Why Taking a Break from Social Media Can Be Good

By Neil Graham

Checking social media on a cell phone at a coffee table.

Think about how much time you spend looking at social media. For most of us, the first thing we do when we wake up in the morning is to check that no one has tagged us in an embarrassing photo from the night before and then proceed to “like” all the latest memes and videos on Facebook.

After that, it’s a quick look at Instagram to figure out who exactly it was that started to follow you and whether or not you want to follow them back. This whole routine can last between 15 minutes to a half hour, and already, we're pushing back plans for the day.

Wouldn’t it be great to live the day just for ourselves and not for others to judge? Here’s why taking a break from social media can be good and why it’s necessary...at least every once in a while.

Disconnect from social media and reconnect with the outdoors

A woman enjoying a cup of coffee outside of her camping tent.

Putting the phone down for a few hours might leave some frustrated at not being able to feel “in touch” with the social media world, but we soon realize that the real world is pretty interesting, too. Have you ever been in the mountains or some other awesome part of nature only to find that your photographs never do the landscape justice? Maybe we should forget about trying to see the world as a potential profile picture and instead use the authentic #nofilter—our own eyes!

Have more time for life experiences

An artist working on a drawing at his desk.

The non-profit organization Common Sense Media reports that the average teen in the U.S. spends nine hours a day on social media, while the average adult spends around two hours a day. Therefore, the average person will spend roughly five years and four months in a lifetime on social media.

That’s enough time to become world-class at four different fields. (We'll wait for you to pick your jaw back up off the floor.) Malcolm Gladwell’s theory is that it takes 10,000 hours of practice to achieve mastery at something, which works out to only 417 days—talk about putting things into perspective!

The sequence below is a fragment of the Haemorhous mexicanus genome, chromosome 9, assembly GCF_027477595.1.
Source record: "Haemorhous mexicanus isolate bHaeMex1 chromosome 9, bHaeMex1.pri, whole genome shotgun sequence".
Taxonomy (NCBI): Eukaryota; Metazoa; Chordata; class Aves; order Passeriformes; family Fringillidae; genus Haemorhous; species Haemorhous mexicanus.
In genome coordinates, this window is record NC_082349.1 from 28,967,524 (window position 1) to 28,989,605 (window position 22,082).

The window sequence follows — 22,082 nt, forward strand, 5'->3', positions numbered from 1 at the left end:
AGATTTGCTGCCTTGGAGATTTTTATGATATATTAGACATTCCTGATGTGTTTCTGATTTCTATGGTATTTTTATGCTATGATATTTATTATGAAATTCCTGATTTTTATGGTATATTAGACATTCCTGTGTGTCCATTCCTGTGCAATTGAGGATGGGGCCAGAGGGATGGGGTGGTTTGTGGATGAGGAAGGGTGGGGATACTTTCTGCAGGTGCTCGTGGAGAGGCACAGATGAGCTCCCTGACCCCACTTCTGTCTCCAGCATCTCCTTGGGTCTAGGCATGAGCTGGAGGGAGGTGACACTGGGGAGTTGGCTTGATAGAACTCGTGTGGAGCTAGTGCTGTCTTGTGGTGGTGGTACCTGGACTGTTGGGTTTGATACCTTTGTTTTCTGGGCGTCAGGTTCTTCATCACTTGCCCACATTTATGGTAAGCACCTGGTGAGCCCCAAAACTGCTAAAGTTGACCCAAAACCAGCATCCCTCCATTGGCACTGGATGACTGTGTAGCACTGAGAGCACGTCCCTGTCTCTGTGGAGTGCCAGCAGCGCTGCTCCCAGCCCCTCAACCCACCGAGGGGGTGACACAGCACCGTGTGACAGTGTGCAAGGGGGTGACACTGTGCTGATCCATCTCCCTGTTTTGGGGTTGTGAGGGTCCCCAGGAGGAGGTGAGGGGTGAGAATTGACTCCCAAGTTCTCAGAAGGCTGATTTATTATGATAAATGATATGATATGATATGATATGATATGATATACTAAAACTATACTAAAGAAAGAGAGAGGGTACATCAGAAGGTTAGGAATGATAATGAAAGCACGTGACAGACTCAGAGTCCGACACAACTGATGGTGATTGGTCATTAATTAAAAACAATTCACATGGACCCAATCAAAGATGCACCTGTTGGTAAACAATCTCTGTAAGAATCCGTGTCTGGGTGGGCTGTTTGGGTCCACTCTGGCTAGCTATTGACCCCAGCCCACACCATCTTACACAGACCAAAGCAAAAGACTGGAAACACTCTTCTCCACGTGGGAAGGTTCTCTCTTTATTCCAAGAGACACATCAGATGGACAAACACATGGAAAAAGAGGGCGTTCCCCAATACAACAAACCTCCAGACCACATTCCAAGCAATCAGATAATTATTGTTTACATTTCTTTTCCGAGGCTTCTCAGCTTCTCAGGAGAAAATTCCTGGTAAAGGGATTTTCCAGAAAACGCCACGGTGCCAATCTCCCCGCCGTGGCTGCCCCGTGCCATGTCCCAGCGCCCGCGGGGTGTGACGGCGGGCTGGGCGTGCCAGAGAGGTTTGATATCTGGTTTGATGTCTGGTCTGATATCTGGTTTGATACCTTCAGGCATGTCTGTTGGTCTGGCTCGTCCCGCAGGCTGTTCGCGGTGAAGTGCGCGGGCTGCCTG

Ruining nights out since 2004

A group of friends saying cheers with glasses of beer.

We all enjoy a good night out at the weekend; it’s a good opportunity to blow off steam with friends and catch up. It’s becoming more and more common, however, that we sit in silence, all looking at our cell phones—either “checking in” to let everyone know that we’re in the coolest spot in town (funny how no one does it when they’re visiting their grandma on a Sunday afternoon) or Whatsapping our partners to say we’ll be home soon when we all know there's still going to be one more round. We’re in good company—let’s set our phones down and make the most of it!

Let people learn more about the real you

A woman practicing violin on a bridge.

With a quick glance at one of our friends’ Facebook profiles, we may think they live a globetrotting, bohemian lifestyle, with their Ray Bans and Indie band-style photographs. In reality, I know Joe doesn’t know how to play the guitar, and Stephanie never wears flowers in her hair. Unlike Joe's Facebook friends, I know he has many hidden talents and unique interests that are considered not cool enough to “share” on social media. We say show off your talents, teach us more about your interests, and you’ll find you’re way cooler than your Instagram.

You don't need social media to be social

A group of friends and family enjoying the sunset on the beach.

When we think about our favorite memories, they are all about being with loved ones or going on an adventure—maybe somewhere romantic or perhaps like that time when everybody couldn't stop laughing. They are certainly not about the day we looked at Facebook for 15 minutes on the bus.


Take a break from social media and use your extra time to explore the great outdoors with one of our unique glamping getaways!